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Intraocular pressure, glaucoma and dietary caffeine consumption: a gene-diet interaction study from the UK Biobank

J Kim et al, 2020.
Opthtamology, published online.
January 4, 2021



We examined the association of habitual caffeine intake with intraocular pressure (IOP) and glaucoma and whether these associations were modified by genetic predisposition to higher IOP. We also assessed whether genetic predisposition to higher coffee consumption was related to IOP.


A cross-sectional study in the UK Biobank.


We included 121,374 participants (baseline ages 39-73 years) with data on coffee and tea intake (collected 2006-2010) and corneal-compensated IOP measurements in 2009. In a subset of 77,906 participants with up to five web-based 24-hour-recall food frequency questionnaires (2009-2012) we evaluated total caffeine intake. We also assessed the same relations with any glaucoma (9,286 cases and 189,763 controls).


We evaluated multivariable-adjusted associations with IOP using linear regression, and with glaucoma using logistic regression. For both outcomes, we examined gene-diet interactions, using a polygenic risk score (PRS), which combined the effects of 111 genetic variants associated with IOP. We also performed two-sample Mendelian Randomization (MR) using 8 genetic variants associated with coffee intake, to assess potential causal effects of coffee consumption on IOP.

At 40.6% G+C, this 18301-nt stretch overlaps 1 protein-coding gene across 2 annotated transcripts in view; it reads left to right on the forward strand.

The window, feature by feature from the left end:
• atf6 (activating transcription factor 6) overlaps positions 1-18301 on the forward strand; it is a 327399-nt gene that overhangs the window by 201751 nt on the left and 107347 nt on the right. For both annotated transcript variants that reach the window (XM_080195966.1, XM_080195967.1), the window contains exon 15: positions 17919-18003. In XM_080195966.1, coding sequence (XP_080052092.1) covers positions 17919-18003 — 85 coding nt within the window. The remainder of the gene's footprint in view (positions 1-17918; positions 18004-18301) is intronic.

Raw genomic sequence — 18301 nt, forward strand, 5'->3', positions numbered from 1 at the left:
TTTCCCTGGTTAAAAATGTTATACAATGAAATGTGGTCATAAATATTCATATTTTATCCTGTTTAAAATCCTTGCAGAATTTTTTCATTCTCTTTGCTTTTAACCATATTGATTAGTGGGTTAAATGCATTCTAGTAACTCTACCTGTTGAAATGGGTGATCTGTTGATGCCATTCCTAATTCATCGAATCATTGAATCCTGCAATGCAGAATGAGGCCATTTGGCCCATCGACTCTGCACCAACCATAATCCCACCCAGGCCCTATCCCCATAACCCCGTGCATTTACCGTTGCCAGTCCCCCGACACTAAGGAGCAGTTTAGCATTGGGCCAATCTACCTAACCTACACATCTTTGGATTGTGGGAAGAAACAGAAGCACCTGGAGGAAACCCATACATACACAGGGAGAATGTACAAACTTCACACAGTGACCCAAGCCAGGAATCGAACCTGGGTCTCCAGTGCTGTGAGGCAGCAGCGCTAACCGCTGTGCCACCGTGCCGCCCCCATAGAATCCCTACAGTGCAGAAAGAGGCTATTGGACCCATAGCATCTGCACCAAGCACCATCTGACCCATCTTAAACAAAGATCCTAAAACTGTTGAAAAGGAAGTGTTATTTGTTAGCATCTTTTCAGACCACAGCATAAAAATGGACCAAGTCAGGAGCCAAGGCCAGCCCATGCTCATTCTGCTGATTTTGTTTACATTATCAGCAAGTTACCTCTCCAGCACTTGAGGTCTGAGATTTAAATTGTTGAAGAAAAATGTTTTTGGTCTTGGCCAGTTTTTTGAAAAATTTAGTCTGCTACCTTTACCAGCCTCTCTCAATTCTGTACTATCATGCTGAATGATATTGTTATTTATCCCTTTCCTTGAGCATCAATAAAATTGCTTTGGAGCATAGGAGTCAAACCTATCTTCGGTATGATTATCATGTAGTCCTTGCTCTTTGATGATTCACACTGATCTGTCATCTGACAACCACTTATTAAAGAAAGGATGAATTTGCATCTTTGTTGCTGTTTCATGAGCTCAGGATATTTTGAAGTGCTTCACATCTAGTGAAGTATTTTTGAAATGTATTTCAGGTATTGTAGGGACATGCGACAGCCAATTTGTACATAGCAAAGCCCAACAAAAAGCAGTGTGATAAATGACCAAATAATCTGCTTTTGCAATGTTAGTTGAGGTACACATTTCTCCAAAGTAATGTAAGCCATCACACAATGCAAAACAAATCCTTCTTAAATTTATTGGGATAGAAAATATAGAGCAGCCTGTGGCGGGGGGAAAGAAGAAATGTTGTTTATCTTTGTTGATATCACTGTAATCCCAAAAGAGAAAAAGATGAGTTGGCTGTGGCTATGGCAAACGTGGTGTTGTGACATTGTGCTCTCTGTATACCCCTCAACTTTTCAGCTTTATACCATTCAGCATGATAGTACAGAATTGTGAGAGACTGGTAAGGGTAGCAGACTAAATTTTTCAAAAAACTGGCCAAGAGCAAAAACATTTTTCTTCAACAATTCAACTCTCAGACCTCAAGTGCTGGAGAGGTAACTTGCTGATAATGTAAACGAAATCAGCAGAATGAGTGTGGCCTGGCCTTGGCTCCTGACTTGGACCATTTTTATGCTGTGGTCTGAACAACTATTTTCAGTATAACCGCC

Main outcome and measures:

IOP; glaucoma.


Mean IOP was 16.0 mmHg (Standard Deviation=3.8). MR analysis did not support a causal effect of coffee drinking on IOP (P>0.1). Greater caffeine intake was weakly associated with lower IOP: the highest (≥232mg/day) vs. lowest (<87mg/day) caffeine consumption was associated with a 0.10 mmHg lower IOP (Ptrend=0.01). However, this association was significantly modified by IOP PRS: among those in the highest IOP PRS quartile, consuming >480mg/day versus <80 mg/day was associated with a 0.35 mmHg higher IOP (Pinteraction=0.01). The relation between caffeine intake and glaucoma was null (P≥0.1). However, this relation was also significantly modified by IOP PRS: compared to those in the lowest IOP PRS quartile consuming no caffeine, those in the highest IOP PRS quartile consuming ≥321mg/day had a 3.90-fold higher glaucoma prevalence (Pinteraction=0.0003).


Habitual caffeine consumption was weakly associated with lower IOP and the association between caffeine consumption and glaucoma was null. However, among participants with the strongest genetic predisposition to elevated IOP, greater caffeine consumption was associated with higher IOP and higher glaucoma prevalence.

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